September is Suicide Awareness Month, and a local woman is sharing her story in hopes it will encourage others to seek the help they need.
"And so I went into the bathroom cabinet and I found a bunch of pills and took them along with excessive drinking laid back down on the bed and said I'm done," said Alli.
Two months ago, 20-year-old Alli tried to take her own life.
"I ended up in a hospital and I had a doctor standing over me and I remember crying out to her please don't let me die I wanted another chance at life," recalled Alli.
Another chance meant a continued fight against depression that she battled for so many years, the loneliness that led to addiction and alcoholism.
"I think that deep down I knew that I was still really unhappy there was still this void there was still this loneliness that I never was able to fill even growing up," said Alli.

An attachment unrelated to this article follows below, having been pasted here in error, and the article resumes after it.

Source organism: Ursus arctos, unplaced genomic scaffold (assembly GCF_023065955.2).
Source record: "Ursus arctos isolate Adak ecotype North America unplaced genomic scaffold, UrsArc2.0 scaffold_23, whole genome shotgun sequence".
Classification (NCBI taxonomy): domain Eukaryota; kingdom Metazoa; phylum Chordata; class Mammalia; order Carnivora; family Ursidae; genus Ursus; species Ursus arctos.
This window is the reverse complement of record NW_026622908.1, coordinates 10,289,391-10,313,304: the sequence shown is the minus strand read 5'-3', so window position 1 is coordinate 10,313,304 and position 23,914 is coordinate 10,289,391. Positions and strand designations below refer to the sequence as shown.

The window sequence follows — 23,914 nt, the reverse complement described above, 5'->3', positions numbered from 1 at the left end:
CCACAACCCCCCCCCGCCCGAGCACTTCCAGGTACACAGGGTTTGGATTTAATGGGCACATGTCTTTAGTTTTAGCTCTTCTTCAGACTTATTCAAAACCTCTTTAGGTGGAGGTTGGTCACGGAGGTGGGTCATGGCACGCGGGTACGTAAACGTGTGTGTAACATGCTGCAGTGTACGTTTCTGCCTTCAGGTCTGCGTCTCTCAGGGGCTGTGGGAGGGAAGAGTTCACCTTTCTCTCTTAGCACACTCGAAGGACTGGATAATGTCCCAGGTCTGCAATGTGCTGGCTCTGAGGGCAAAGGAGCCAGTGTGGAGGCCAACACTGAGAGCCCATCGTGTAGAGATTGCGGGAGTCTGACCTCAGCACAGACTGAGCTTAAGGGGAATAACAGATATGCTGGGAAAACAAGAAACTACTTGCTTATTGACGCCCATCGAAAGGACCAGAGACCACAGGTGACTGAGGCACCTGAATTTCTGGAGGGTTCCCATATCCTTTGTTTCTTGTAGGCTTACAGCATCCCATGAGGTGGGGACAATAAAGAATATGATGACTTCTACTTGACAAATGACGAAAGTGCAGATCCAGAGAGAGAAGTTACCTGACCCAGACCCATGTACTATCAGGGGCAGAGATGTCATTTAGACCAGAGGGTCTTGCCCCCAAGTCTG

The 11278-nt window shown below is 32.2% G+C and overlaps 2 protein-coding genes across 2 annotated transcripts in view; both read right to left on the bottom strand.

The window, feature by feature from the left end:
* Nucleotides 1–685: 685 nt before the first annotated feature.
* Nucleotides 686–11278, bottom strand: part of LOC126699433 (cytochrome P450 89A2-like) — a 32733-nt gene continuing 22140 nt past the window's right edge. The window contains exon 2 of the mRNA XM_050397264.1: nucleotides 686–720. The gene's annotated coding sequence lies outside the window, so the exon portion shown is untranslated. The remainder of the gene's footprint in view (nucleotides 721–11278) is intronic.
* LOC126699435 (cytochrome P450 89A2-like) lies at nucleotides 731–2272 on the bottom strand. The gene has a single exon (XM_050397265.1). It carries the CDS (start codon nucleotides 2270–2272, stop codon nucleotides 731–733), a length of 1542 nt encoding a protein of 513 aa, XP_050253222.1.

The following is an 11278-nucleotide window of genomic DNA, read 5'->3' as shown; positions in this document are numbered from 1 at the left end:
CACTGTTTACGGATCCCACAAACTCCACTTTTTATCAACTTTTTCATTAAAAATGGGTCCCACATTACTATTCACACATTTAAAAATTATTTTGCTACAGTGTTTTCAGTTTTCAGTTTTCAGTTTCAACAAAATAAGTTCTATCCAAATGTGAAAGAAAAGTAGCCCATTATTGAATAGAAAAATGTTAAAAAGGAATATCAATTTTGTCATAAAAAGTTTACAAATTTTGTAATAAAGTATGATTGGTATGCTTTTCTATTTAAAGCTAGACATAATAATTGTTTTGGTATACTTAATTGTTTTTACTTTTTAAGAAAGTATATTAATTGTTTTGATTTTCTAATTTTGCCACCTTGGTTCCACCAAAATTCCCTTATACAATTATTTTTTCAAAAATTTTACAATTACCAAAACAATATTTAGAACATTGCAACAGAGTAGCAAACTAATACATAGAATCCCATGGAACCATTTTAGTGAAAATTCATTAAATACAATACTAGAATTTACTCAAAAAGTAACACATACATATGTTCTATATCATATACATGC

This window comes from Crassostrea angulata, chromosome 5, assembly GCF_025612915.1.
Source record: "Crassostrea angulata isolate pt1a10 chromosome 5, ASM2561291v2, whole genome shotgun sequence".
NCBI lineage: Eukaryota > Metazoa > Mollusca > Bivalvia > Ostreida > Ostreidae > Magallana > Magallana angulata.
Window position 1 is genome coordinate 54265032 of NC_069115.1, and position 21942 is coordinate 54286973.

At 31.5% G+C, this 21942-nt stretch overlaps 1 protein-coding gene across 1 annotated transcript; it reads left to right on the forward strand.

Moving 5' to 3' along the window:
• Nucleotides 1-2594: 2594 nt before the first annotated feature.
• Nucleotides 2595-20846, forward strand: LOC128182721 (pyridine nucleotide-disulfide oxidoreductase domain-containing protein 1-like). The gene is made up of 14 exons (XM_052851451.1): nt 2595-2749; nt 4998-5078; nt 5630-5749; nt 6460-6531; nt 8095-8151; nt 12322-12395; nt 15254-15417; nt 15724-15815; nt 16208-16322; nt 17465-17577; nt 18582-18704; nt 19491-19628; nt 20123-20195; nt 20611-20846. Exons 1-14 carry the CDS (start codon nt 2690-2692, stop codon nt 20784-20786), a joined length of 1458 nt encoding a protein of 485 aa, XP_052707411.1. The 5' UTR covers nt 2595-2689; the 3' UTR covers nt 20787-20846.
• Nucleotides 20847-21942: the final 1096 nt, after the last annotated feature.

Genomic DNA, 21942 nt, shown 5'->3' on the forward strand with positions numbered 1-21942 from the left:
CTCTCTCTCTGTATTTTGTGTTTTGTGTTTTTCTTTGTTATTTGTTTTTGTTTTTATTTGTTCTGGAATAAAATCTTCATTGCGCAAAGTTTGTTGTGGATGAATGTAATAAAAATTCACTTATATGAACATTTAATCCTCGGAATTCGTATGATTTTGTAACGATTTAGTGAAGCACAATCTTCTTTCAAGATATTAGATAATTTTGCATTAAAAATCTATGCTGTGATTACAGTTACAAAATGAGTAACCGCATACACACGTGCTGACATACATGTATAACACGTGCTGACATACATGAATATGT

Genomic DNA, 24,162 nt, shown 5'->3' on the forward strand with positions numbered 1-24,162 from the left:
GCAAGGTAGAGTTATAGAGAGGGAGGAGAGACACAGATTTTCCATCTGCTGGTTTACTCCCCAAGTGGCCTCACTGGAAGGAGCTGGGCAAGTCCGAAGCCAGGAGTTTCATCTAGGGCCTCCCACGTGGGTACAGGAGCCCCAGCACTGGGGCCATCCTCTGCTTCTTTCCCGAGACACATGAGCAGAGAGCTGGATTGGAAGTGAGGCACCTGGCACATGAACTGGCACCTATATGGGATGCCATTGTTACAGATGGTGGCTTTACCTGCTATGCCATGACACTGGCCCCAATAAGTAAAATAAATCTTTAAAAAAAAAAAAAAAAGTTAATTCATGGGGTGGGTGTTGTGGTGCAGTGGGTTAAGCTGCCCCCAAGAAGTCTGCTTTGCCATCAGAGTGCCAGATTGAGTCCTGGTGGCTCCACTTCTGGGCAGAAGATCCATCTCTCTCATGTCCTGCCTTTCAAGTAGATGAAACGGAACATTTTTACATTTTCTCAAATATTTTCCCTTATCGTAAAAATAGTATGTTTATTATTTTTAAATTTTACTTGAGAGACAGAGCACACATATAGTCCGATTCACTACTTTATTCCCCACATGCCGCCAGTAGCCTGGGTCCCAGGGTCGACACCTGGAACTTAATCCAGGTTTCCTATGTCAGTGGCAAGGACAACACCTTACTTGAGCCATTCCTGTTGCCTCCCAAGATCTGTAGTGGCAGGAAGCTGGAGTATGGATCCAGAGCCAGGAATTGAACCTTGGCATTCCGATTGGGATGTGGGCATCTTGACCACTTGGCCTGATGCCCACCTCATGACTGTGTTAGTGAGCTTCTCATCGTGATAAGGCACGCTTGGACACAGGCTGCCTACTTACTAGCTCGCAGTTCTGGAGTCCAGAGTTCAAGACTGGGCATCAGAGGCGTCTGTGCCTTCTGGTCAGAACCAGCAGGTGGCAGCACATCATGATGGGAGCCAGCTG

Alli found her hope at Scottsdale Recovery Center.
"Alli shows tremendous insight when she's looking back at her story in that she says she felt alone even when she was in a crowded room," said Amy, a recovery coach at Scottsdale Recovery Center.
The latest statistics show that suicide rates among teens and young adults have reached an all-time high since 2000, according to a study in the Journal of the American Medical Association. Roughly 4,600 people under 24-years-old die by suicide in the U.S. every day.
Amy says it's critical to talk about this subject to help prevent and treat it.
"So there are different signs and symptoms in a person's behavior, the biggest thing is you want to look for change any kind of a shift in their behavior either acting recklessly across the board there's hopelessness, helplessness, a lack of connection, they feel invisible, they feel alone," says Amy.
Both women say reaching out is key. Alli confided in someone she trusted.
"So by reaching out that's where I found my peace because I knew someone was going to walk along beside me through this process that wasn't just going to be me," explained Alli.
Alli has been sober since June.
If you or anyone you know has thoughts about suicide, you can call the National Suicide Prevention Lifeline at 1-800-273-8255.